Feinberg physicians and students get COVID-19 vaccine, stress continued vigilance


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Northwestern Medicine announced Pfizer COVID-19 vaccine registration Dec. 15. Feinberg physicians and students were among the first to receive it.

Angeli Mittal, Reporter

Northwestern Medicine has been distributing the Pfizer-BioNTech COVID-19 vaccine to affiliates since the U.S. Food and Drug Administration first issued its emergency use authorization on Dec. 11, 2020. Among the first to receive the vaccine are Feinberg physicians and students.

The Pfizer vaccine uses mRNA to create an immune response against the SARS-CoV-2 virus that causes COVID-19. The immune system generates “tools” to fight the virus, teaching the body to defend itself in case of another infection. To do so, the mRNA vaccine gives instructions that help the body produce the proteins ordinarily found on the virus causing COVID-19. While these proteins are harmless, they resemble the virus enough in order to trigger an immune response the body is able to remember and replicate. But to reach full effectiveness, one must receive a second dose three weeks later.

University vaccine distribution must comply with the Illinois Department of Public Health prioritization plan per Centers for Disease Control and Prevention protocol. The plan states in phase 1(a), healthcare workers and long-term care residents are prioritized. Individuals over the age of 64 and frontline essential workers are next in line in phase 1(b).

Feinberg physicians and students started registering and receiving their first dose of the Pfizer vaccine at one of many distribution sites in Chicago on Dec. 15.

According to a Northwestern Medicine email, as of Jan. 14 the hospital has administered 21,826 first-dose COVID-19 vaccines and 11,700 second-dose ones since then.

“I felt very privileged to be able to get the vaccine mixed with slight trepidation at being one of the early recipients of the vaccine itself,” Feinberg Prof. Mita Sanghavi Goel said. “The relatively low rate of serious side effects makes it a no brainer to get the vaccine. Yes, many people might feel (sick) for a day or two, but in comparison to the toll that COVID has reached on families and communities, this is a small side effect.”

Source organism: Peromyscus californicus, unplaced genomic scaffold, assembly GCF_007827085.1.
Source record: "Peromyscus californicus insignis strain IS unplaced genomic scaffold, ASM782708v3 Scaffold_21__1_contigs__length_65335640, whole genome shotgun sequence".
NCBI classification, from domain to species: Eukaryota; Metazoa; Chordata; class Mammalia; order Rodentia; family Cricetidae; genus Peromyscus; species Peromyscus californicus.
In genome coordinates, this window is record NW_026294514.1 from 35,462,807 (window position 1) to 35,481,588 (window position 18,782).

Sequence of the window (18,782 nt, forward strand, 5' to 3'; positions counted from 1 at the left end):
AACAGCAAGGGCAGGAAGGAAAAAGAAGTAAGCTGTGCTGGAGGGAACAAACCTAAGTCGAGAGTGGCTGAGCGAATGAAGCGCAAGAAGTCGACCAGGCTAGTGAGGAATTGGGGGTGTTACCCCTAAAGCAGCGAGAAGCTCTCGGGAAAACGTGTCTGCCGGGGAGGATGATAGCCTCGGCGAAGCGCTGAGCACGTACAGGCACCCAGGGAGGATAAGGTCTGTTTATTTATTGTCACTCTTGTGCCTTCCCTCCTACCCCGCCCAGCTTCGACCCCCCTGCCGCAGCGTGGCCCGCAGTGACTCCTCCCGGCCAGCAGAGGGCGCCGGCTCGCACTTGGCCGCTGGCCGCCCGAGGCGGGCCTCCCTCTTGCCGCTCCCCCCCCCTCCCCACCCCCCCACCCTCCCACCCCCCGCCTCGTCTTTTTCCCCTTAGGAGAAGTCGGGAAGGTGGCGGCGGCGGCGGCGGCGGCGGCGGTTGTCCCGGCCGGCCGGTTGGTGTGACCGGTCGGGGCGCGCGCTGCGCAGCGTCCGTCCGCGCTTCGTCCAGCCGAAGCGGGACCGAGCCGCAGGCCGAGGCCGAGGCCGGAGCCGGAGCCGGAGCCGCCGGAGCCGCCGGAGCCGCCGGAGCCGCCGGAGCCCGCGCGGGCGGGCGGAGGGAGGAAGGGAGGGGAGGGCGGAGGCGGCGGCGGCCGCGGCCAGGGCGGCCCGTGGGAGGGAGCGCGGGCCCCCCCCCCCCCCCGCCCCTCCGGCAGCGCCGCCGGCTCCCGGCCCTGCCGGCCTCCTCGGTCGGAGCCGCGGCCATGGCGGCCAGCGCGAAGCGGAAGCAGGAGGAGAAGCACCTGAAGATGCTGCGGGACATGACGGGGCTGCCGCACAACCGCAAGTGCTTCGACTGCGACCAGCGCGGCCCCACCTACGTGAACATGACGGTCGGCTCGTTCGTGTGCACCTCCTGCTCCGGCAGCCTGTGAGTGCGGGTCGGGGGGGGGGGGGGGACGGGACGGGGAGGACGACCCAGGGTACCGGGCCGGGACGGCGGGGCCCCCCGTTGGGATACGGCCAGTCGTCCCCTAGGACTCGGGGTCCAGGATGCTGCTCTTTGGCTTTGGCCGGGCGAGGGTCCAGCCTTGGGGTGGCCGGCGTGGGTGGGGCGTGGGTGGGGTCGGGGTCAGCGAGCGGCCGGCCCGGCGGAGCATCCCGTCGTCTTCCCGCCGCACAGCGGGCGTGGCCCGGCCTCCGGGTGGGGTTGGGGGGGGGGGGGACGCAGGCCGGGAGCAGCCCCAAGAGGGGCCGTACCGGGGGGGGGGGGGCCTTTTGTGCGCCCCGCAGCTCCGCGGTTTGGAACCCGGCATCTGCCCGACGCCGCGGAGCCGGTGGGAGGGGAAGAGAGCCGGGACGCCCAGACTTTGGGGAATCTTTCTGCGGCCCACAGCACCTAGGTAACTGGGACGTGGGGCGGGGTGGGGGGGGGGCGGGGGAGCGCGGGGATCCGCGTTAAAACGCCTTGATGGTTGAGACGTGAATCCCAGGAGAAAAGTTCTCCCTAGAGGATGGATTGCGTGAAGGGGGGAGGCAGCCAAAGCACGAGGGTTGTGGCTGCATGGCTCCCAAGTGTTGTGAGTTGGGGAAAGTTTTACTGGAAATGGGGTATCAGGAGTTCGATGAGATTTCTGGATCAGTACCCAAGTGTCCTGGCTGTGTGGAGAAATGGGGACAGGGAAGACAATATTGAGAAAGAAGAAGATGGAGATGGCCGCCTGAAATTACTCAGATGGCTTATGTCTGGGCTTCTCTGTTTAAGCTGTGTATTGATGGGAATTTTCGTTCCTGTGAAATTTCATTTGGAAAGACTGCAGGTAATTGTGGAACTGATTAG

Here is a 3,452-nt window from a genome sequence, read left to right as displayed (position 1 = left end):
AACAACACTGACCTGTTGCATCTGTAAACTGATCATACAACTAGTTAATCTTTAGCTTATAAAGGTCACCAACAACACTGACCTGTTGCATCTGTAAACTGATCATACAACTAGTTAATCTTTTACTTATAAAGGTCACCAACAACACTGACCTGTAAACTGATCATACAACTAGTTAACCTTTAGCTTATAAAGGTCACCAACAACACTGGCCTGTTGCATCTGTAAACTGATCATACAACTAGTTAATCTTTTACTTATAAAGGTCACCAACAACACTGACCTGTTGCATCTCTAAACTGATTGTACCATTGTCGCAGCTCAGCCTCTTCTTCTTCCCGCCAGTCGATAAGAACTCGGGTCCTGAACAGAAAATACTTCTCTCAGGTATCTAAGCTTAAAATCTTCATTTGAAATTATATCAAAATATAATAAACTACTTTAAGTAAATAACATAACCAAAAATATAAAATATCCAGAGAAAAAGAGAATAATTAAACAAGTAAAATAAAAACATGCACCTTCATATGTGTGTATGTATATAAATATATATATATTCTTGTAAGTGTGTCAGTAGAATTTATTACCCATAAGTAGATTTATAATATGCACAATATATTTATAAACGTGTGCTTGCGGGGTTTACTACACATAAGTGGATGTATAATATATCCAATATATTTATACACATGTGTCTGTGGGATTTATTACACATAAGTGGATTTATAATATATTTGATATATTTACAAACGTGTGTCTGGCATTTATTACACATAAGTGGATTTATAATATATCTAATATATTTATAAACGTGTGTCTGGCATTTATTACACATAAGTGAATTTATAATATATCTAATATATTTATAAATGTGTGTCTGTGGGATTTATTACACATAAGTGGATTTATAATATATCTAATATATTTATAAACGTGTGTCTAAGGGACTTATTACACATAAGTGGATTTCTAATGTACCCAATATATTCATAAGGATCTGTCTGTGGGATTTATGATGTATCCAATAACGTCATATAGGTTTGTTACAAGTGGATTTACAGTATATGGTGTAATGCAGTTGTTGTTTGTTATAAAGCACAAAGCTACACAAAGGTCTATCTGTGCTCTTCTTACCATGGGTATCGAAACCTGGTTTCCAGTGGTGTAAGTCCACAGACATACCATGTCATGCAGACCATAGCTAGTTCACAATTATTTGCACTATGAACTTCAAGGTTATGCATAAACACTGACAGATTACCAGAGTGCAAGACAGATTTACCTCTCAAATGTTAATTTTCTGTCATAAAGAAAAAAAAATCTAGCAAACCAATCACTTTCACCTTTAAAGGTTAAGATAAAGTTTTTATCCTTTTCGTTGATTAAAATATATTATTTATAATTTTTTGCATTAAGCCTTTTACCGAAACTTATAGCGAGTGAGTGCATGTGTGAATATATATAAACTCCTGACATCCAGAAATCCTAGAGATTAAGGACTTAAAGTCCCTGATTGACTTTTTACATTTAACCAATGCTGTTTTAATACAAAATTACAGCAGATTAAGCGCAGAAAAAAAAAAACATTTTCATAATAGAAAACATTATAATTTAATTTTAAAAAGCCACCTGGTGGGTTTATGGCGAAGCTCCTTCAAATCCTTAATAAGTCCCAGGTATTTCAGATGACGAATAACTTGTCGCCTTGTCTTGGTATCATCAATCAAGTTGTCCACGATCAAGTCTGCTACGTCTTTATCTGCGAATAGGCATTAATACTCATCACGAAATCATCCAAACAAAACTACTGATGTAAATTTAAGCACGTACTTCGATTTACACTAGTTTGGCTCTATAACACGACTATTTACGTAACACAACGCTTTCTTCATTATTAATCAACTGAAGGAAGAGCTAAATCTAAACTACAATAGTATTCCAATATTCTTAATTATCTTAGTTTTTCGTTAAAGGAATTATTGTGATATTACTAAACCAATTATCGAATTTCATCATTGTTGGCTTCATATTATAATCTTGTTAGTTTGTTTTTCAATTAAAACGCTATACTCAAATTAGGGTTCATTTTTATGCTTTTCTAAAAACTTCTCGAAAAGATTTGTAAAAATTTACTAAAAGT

When she went to receive her first dose, Goel said she felt only minor arm soreness. Twenty-seven hours after receiving her second dose, she developed chills, a fever and fatigue which lasted only 24 hours.

Feinberg Prof. Jennie Lin received her first dose three days after registration opened. She said she experienced arm soreness for 24-48 hours. She also reported experiencing a mild headache and fatigue the following day.

By the second dose, Lin said she still felt arm soreness at the injection site and mild flushing in the cheeks, as well as fatigue again on the second day.

“It’s not anything to be afraid of,” Lin said. “You may experience noticeable side effects such as arm soreness, fever, chills and muscle aches, but these side effects are not going to be as severe as having symptomatic COVID.”

Feinberg second-year Tricia Pendergrast also received the vaccine, but felt frustrated with the phases as outlined by the IDPH’s rollout plan. She said the phases are ambiguous with too much discrepancy across states — an outcome she said is the result of lacking federal leadership. The Illinois Medical Professionals Action Collaborative Team has called on higher authority for the signal to switch to phase 1(b) because the ability of healthcare institutions to make these decisions is restricted, she said.

While Pendergrast said she’s impressed with Feinberg’s response to the pandemic, she said she feels not all medical schools have been prioritizing their students’ health.

“It is inappropriate to expect students to go into a dangerous situation without being confident that (schools) can ensure their safety,” Pendergrast said. “We can be easily coerced into doing things that are not necessarily in our best interest safety-wise for the sake of (completing) our programs or grades.”

Despite receiving both doses of the vaccine, all three of the sources interviewed said they will continue practicing social distancing and wearing personal protective equipment.

Lin said her decision to continue taking these precautionary measures is less about protecting herself and more to prevent spreading the virus, in case it may be able to incubate and spread asymptomatically.

“I would recommend that everyone who receives the vaccine continues with caution and masking and social distancing in the same way they would have before getting the vaccine,” Goel said. “The data we have shows that you are less likely to get COVID if you’ve received the vaccine, but there is still the potential that you can spread COVID asymptomatically.”

Email: [email protected]

Twitter: @amittal27

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